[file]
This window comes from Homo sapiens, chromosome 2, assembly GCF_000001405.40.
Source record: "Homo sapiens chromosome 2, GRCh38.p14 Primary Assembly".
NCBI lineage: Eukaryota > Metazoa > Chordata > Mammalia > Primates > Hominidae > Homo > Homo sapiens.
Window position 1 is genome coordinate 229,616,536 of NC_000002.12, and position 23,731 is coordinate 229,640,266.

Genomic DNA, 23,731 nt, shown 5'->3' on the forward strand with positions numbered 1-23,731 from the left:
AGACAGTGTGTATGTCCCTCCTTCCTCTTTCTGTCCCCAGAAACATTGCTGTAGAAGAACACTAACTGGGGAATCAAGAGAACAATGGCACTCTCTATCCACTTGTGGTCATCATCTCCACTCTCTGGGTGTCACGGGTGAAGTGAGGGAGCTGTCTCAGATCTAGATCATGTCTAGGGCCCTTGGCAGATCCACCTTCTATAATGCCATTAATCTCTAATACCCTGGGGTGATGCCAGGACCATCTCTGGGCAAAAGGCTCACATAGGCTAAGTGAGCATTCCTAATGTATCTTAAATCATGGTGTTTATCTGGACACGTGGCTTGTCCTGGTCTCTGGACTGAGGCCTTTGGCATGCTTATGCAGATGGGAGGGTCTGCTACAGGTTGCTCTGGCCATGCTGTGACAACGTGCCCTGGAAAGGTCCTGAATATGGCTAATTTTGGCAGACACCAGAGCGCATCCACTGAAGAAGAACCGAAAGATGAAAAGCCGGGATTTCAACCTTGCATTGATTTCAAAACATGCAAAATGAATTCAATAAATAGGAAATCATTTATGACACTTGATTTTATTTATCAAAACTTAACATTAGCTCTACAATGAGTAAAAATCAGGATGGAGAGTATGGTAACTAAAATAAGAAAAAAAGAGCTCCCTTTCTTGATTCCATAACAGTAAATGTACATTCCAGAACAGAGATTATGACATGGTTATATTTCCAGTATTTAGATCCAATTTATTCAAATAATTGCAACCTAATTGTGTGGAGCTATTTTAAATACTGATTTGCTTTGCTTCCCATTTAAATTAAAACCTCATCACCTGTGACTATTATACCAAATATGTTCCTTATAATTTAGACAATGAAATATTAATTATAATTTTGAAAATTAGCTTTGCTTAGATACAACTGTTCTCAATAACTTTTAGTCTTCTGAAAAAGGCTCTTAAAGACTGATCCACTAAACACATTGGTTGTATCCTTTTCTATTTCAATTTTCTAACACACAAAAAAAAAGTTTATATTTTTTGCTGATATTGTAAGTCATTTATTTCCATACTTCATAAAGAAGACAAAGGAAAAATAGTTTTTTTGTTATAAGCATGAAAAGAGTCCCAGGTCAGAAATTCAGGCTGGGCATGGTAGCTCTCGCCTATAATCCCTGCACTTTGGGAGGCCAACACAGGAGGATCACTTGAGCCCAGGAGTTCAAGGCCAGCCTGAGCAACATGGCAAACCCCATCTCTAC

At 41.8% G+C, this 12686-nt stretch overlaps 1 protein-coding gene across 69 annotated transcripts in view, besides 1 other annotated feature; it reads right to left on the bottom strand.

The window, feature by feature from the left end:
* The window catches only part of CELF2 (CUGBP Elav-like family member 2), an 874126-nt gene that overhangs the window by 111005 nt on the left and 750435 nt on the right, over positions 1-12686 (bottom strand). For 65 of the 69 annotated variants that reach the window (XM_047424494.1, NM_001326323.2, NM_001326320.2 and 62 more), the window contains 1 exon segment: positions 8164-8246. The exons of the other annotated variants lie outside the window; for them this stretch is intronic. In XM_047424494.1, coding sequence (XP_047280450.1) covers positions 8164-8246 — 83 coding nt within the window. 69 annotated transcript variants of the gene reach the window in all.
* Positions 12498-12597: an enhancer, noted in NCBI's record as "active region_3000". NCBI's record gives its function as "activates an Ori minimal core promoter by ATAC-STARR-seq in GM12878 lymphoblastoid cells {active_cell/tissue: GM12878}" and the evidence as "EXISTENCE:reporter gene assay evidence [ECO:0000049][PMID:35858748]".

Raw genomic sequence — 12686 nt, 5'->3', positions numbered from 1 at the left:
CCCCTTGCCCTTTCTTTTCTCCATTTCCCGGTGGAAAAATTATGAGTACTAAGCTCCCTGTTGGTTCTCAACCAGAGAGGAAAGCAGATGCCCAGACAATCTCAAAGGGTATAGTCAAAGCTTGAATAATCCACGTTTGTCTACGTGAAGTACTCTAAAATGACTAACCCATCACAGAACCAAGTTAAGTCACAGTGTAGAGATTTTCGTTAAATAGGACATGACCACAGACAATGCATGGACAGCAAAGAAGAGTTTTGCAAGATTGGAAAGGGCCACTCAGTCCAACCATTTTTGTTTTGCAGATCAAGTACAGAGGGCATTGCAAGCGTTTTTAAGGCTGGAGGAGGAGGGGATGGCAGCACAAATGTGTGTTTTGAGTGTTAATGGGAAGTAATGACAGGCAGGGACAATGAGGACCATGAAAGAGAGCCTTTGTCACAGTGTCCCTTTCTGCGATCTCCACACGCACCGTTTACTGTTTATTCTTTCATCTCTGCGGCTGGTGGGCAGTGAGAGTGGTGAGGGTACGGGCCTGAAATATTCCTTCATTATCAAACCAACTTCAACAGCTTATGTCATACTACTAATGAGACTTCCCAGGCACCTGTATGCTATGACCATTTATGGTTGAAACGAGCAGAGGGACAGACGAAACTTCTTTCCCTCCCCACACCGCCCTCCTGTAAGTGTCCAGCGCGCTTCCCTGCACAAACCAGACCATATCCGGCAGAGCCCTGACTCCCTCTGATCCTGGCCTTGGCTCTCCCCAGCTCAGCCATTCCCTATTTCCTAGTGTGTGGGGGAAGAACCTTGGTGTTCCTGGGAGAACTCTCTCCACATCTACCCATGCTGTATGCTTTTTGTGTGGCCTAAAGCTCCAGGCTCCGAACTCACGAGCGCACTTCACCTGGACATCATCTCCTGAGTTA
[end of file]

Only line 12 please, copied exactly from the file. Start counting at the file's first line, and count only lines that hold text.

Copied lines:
CCCCTTGCCCTTTCTTTTCTCCATTTCCCGGTGGAAAAATTATGAGTACTAAGCTCCCTGTTGGTTCTCAACCAGAGAGGAAAGCAGATGCCCAGACAATCTCAAAGGGTATAGTCAAAGCTTGAATAATCCACGTTTGTCTACGTGAAGTACTCTAAAATGACTAACCCATCACAGAACCAAGTTAAGTCACAGTGTAGAGATTTTCGTTAAATAGGACATGACCACAGACAATGCATGGACAGCAAAGAAGAGTTTTGCAAGATTGGAAAGGGCCACTCAGTCCAACCATTTTTGTTTTGCAGATCAAGTACAGAGGGCATTGCAAGCGTTTTTAAGGCTGGAGGAGGAGGGGATGGCAGCACAAATGTGTGTTTTGAGTGTTAATGGGAAGTAATGACAGGCAGGGACAATGAGGACCATGAAAGAGAGCCTTTGTCACAGTGTCCCTTTCTGCGATCTCCACACGCACCGTTTACTGTTTATTCTTTCATCTCTGCGGCTGGTGGGCAGTGAGAGTGGTGAGGGTACGGGCCTGAAATATTCCTTCATTATCAAACCAACTTCAACAGCTTATGTCATACTACTAATGAGACTTCCCAGGCACCTGTATGCTATGACCATTTATGGTTGAAACGAGCAGAGGGACAGACGAAACTTCTTTCCCTCCCCACACCGCCCTCCTGTAAGTGTCCAGCGCGCTTCCCTGCACAAACCAGACCATATCCGGCAGAGCCCTGACTCCCTCTGATCCTGGCCTTGGCTCTCCCCAGCTCAGCCATTCCCTATTTCCTAGTGTGTGGGGGAAGAACCTTGGTGTTCCTGGGAGAACTCTCTCCACATCTACCCATGCTGTATGCTTTTTGTGTGGCCTAAAGCTCCAGGCTCCGAACTCACGAGCGCACTTCACCTGGACATCATCTCCTGAGTTA